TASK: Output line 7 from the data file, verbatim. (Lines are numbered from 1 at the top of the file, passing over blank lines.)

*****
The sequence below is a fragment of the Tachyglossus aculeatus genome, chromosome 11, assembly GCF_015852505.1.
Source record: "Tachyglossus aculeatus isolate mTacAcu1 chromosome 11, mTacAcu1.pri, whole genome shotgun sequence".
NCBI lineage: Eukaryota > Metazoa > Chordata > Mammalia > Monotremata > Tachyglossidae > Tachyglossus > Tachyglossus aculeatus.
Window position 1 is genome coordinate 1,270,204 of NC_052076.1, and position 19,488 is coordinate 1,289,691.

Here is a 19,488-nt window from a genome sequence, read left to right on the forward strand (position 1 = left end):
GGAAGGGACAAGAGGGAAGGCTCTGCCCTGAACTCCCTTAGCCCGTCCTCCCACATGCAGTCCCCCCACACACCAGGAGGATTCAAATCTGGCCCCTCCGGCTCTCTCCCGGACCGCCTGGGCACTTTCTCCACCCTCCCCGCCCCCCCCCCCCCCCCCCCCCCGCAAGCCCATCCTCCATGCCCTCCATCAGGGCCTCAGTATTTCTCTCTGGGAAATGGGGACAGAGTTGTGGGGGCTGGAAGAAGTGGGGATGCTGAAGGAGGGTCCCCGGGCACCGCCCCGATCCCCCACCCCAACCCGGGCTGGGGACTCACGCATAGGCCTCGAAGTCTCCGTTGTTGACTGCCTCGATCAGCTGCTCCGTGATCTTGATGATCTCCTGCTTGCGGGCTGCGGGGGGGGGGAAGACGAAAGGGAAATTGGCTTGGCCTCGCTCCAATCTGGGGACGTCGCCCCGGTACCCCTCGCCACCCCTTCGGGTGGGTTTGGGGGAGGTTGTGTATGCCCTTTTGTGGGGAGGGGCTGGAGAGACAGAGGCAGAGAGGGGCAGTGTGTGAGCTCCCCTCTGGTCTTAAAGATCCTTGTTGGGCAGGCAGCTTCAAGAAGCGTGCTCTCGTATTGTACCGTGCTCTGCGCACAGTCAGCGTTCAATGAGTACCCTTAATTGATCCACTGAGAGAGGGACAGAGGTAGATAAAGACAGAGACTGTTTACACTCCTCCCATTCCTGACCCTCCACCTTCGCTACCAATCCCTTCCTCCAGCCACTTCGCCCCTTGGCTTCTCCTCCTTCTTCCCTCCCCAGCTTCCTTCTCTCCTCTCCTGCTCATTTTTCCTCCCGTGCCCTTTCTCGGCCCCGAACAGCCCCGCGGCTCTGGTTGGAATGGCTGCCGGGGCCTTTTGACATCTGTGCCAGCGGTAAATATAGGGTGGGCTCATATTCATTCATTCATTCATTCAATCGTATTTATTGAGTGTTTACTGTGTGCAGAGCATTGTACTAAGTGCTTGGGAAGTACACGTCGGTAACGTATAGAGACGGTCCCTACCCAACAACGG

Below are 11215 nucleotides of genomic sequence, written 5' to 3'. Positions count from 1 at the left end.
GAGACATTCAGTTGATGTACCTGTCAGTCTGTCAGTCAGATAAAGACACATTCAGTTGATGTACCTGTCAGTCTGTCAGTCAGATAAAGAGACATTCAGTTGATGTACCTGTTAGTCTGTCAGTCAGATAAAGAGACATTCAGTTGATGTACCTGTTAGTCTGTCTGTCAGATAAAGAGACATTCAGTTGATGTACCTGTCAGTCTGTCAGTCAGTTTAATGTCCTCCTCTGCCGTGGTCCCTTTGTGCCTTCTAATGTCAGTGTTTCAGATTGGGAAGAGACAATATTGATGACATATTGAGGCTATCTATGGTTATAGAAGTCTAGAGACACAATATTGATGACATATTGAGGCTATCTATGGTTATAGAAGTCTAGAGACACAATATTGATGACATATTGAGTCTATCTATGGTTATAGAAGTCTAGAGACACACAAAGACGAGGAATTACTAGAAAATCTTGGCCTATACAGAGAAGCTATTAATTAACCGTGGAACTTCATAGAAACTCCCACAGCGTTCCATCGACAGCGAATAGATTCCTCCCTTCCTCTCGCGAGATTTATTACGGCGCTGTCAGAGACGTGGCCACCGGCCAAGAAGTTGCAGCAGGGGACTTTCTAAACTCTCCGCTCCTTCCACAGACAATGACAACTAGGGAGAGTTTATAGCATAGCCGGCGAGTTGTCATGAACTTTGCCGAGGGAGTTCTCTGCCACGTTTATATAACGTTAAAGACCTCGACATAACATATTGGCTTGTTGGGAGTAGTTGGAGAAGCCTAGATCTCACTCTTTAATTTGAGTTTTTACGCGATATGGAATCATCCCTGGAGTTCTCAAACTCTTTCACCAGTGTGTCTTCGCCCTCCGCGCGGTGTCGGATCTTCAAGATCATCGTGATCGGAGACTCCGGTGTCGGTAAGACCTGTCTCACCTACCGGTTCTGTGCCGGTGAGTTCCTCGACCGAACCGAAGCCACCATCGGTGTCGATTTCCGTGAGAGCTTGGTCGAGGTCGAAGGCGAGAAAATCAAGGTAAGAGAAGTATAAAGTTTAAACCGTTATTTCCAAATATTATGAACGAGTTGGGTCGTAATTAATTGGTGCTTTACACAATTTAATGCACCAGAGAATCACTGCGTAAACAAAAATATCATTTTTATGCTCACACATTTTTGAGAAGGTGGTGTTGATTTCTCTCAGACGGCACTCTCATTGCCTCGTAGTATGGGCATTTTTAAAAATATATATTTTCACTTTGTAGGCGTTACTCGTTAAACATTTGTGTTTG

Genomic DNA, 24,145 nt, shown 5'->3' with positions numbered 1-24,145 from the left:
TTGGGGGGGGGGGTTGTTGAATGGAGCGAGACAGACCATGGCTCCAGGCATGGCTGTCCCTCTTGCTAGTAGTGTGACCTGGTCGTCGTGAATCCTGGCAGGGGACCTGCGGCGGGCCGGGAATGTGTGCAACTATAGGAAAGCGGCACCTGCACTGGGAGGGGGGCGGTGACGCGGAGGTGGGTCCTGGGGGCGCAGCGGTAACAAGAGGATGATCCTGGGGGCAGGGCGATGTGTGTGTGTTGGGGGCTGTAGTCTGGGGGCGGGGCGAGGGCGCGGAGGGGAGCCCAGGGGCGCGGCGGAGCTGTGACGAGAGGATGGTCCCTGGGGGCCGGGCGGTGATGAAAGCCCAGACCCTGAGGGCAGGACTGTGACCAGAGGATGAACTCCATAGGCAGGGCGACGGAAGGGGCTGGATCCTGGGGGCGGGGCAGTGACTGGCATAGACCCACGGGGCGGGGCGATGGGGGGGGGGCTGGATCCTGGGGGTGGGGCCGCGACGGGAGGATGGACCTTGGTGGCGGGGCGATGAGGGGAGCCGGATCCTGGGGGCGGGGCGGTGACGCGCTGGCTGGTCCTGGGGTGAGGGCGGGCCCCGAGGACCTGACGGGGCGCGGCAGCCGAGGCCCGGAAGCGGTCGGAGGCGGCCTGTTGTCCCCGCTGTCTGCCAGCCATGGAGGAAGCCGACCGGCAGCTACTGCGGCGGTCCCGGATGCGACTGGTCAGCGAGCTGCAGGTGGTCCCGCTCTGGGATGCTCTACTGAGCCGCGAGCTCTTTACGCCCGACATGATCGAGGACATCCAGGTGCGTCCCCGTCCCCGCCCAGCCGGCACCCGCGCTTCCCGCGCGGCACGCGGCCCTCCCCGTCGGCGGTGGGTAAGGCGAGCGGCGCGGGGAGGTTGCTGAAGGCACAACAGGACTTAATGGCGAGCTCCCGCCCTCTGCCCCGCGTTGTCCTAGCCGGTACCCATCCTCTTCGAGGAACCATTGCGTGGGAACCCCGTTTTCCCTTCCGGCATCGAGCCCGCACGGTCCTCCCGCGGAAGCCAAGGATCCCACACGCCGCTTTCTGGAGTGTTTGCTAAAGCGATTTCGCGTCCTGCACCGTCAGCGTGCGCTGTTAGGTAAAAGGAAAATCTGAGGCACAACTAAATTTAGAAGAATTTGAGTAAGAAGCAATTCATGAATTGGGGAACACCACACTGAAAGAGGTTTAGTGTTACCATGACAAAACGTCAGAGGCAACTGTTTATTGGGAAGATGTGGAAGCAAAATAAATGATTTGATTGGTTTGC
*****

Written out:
Below are 11215 nucleotides of genomic sequence, written 5' to 3'. Positions count from 1 at the left end.